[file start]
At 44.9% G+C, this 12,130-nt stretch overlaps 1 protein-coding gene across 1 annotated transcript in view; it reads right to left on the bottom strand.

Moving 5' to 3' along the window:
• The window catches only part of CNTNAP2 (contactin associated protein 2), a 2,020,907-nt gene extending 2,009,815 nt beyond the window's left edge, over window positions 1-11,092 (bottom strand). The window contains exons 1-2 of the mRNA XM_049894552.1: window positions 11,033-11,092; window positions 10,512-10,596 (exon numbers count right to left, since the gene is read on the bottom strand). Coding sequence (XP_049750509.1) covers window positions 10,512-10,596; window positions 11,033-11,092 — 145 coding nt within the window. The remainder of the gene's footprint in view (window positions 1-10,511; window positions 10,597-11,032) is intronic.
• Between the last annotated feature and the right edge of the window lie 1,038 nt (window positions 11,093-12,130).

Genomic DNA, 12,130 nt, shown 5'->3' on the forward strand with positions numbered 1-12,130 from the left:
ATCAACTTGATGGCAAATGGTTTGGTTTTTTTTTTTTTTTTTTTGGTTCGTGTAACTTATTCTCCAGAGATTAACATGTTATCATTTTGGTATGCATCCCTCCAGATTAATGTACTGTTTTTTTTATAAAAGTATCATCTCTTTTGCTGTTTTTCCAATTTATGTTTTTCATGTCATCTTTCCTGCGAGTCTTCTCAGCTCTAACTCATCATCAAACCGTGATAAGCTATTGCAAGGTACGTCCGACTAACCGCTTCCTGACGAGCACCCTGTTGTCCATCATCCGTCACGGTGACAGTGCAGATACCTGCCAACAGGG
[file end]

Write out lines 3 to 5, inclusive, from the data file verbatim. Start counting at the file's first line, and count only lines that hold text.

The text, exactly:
• The window catches only part of CNTNAP2 (contactin associated protein 2), a 2,020,907-nt gene extending 2,009,815 nt beyond the window's left edge, over window positions 1-11,092 (bottom strand). The window contains exons 1-2 of the mRNA XM_049894552.1: window positions 11,033-11,092; window positions 10,512-10,596 (exon numbers count right to left, since the gene is read on the bottom strand). Coding sequence (XP_049750509.1) covers window positions 10,512-10,596; window positions 11,033-11,092 — 145 coding nt within the window. The remainder of the gene's footprint in view (window positions 1-10,511; window positions 10,597-11,032) is intronic.
• Between the last annotated feature and the right edge of the window lie 1,038 nt (window positions 11,093-12,130).

Genomic DNA, 12,130 nt, shown 5'->3' on the forward strand with positions numbered 1-12,130 from the left: